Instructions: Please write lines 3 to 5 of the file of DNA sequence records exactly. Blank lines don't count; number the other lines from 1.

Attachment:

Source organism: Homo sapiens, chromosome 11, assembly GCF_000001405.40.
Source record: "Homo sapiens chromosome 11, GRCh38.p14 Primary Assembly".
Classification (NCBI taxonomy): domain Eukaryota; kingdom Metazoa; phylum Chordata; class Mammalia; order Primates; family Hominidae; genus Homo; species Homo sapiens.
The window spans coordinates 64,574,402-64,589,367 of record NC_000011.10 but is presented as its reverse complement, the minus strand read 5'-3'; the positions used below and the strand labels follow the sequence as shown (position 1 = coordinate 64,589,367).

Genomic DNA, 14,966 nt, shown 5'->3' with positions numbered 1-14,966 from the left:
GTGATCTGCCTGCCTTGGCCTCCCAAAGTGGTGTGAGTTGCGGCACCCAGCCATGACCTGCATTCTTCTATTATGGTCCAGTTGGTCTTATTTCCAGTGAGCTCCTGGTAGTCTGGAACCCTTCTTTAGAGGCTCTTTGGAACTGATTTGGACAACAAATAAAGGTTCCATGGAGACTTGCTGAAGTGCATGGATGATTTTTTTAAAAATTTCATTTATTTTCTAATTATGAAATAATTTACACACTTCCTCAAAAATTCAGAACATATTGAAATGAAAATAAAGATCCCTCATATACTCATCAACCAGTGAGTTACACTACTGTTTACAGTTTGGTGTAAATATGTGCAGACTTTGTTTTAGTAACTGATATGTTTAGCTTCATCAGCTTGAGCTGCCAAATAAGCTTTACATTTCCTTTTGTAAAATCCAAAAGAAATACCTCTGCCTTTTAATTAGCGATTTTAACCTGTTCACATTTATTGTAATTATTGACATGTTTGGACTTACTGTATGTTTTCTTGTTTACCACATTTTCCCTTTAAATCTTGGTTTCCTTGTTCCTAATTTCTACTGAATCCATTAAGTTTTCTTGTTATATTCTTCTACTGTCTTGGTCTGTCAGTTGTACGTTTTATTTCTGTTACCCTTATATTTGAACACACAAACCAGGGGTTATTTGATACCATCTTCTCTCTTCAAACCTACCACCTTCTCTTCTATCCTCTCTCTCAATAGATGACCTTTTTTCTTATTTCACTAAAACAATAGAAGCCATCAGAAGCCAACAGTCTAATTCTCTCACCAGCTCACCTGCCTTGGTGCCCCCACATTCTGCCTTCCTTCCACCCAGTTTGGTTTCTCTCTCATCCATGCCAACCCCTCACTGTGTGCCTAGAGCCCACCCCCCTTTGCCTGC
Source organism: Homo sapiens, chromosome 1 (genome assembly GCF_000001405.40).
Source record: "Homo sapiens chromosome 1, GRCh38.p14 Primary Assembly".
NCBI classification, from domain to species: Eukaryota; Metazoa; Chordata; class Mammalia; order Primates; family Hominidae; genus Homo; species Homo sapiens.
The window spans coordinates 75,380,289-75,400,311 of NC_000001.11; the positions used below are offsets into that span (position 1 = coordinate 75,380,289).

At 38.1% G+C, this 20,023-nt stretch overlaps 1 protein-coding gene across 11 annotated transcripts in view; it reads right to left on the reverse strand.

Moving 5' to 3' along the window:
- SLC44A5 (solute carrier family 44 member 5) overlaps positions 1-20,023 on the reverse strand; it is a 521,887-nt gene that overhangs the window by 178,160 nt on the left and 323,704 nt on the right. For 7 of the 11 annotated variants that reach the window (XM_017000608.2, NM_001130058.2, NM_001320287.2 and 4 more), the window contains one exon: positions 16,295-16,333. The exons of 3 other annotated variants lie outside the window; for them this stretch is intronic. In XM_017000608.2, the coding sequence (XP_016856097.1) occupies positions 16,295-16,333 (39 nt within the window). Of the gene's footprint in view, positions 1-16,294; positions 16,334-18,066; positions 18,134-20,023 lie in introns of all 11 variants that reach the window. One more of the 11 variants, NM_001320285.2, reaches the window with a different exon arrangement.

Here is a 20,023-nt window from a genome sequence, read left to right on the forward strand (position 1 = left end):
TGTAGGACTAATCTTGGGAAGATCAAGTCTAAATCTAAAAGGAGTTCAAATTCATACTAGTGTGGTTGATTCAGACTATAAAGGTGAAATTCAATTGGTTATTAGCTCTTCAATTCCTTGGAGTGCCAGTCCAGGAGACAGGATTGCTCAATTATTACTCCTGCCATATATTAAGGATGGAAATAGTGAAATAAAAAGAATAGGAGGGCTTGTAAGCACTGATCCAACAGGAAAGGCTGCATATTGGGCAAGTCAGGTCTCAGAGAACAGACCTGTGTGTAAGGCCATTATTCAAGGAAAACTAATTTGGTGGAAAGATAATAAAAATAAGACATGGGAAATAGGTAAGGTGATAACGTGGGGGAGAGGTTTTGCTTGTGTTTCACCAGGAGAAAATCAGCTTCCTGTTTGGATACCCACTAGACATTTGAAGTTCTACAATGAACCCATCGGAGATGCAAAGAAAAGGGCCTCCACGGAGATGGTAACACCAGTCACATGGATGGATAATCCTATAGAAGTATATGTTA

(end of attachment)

Classification (NCBI taxonomy): domain Eukaryota; kingdom Metazoa; phylum Chordata; class Mammalia; order Primates; family Hominidae; genus Homo; species Homo sapiens.
The window spans coordinates 64,574,402-64,589,367 of record NC_000011.10 but is presented as its reverse complement, the minus strand read 5'-3'; the positions used below and the strand labels follow the sequence as shown (position 1 = coordinate 64,589,367).

Genomic DNA, 14,966 nt, shown 5'->3' with positions numbered 1-14,966 from the left: